This work environment, he has not always known?: Jean-Marie Moëllo, 36, drove trucks for seven years, before starting a professional retraining in parallel with his construction sites. The bitumen, “it does not smell the same”, smiles the thirty-something.

It was when he came across a Facebook post in 2018 that he thought of changing his profession. After an obstacle course, convincing a bank or understanding the legislation in force, Mr. Moëllo joined the small but growing club of CBD neo-cultivators.

“This market attracts so many people that you have to be there as soon as possible”, he remarks in the middle of his plants.

“My goal is to harvest 50 kilos of flowers in October, so to earn 50,000 euros,” explains the new farmer, based in Brittany in western France.

According to the hemp union, the number of growers has grown from just 50 in 2018 to around 600 today. And among them, “30 to 40% are neo-farmers”, explains Aurélien Delecroix, the president of the union. “There are still a lot of cannabis enthusiasts in France, we’re not going to hide it?: being able to cultivate cannabis legally has aroused a lot of vocations”, continues Mr. Delecroix.

Because it is the same plant: hemp. The main difference between recreational cannabis and CBD, hemp called “wellness” or “cannabis light”, is the content of tetrahydrocannabinol (THC), the molecule with psychoactive effects. The threshold not to be exceeded in France is 0.3% THC.

“The regulatory and legal aspect has slowed the development of the number of producers. It must be understood that until November 2020, producers incurred a penalty for drug trafficking”, explains Aurélien Delecroix.

– “CBD has a bright future ahead of it” –

The tipping point, according to him, is the “Kanavape affair”, an electronic cigarette with an oil containing CBD, which had earned a suspended prison sentence for its creators.

The case goes all the way to the Court of Justice of the European Union, which delivers its judgment in November 2020?: CBD cannot be considered a narcotic, having “no psychotropic effect or harmful effect on human health”.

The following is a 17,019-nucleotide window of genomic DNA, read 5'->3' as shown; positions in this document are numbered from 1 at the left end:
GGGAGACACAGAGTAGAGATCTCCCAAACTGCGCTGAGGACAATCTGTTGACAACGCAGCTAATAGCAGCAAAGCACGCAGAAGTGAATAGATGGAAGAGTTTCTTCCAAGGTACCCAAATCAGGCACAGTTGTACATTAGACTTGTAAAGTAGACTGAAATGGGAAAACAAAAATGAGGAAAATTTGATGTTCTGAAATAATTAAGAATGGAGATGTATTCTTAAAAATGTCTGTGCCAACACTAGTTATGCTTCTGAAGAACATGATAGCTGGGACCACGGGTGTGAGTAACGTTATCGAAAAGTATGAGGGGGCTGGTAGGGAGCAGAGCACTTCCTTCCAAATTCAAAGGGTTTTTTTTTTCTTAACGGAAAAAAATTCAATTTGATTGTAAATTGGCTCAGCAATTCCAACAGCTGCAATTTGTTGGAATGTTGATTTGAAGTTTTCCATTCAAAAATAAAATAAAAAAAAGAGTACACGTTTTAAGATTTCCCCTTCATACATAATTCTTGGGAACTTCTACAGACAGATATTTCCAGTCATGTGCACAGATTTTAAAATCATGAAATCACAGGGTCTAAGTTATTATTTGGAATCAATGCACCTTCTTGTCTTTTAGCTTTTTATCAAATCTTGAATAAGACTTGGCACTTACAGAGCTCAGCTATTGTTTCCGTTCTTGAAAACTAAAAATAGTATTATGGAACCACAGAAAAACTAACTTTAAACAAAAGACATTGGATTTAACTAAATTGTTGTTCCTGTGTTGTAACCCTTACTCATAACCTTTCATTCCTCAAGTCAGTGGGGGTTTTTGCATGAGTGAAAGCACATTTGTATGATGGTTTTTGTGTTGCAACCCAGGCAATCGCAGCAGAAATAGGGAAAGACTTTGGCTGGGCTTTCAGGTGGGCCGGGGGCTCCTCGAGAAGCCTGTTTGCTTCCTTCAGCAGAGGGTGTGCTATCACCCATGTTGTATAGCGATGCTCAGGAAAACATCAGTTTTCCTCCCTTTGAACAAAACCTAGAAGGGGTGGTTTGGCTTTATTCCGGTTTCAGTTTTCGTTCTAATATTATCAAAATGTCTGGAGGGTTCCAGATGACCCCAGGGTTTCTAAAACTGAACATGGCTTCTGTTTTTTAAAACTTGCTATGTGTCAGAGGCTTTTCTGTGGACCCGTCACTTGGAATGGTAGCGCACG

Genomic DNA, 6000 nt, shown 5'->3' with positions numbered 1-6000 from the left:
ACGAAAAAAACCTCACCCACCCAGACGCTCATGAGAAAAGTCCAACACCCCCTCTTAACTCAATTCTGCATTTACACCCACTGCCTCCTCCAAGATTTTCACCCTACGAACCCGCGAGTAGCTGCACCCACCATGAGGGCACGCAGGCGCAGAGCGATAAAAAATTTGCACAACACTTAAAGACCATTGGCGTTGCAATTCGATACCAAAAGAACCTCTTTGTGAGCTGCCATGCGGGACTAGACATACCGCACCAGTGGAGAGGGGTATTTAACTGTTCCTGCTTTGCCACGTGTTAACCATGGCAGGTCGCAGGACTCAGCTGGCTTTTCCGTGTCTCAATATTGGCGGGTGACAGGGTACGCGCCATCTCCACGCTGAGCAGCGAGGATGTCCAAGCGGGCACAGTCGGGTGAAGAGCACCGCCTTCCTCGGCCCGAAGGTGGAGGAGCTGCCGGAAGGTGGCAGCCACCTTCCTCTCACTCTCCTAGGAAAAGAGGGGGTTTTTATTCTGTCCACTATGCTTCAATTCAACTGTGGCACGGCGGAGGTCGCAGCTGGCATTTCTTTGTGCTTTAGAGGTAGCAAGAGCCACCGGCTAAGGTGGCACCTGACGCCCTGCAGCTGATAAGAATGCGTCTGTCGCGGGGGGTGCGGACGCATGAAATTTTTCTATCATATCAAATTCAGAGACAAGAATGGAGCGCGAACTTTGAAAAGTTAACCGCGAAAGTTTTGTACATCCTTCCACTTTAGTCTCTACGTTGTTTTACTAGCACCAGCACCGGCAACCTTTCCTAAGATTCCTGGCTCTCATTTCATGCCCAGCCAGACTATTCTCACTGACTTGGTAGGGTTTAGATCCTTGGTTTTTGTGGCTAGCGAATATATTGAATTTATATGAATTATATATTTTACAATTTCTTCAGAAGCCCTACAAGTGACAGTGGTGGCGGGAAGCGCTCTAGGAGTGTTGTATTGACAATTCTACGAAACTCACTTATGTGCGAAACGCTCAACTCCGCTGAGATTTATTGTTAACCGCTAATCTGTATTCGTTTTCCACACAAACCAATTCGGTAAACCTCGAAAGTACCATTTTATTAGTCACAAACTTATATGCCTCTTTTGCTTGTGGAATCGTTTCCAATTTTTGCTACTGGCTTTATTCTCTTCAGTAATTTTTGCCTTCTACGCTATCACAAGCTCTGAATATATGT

France, forced to respect the principle of the free movement of goods and services, cannot therefore prohibit its marketing.

“The Kanavape affair remotivated us and gave us hope”, explains Jean-Marie Moëllo who nevertheless deplores “the gray areas” concerning the CBD legislation. In December, the sale of flowers was banned by the government before being reauthorized by the Council of State.

“It’s difficult to project yourself,” denounces the neo-farmer. “I do as it comes, but if one day the legislation becomes too restrictive, I will get back into the heavyweights, so I am rather our stress”, he continues.

“For the moment, I am within my rights and it makes me happy to do good to people”, says Mr. Moëllo, who cites among his clients a man who no longer has an ophthalmic migraine since he consumes his CBD or a woman who suffers less from her osteoarthritis. “I’m not a doctor, but does it do the job?!”, he proclaims proudly.

If he remains cautious while waiting to see how the legislation evolves, Jean-Marie Moëllo is hopeful: “When we see the current economic situation, when we see the number of ailments from which people suffer, I tell myself that CBD has good days ahead of him.”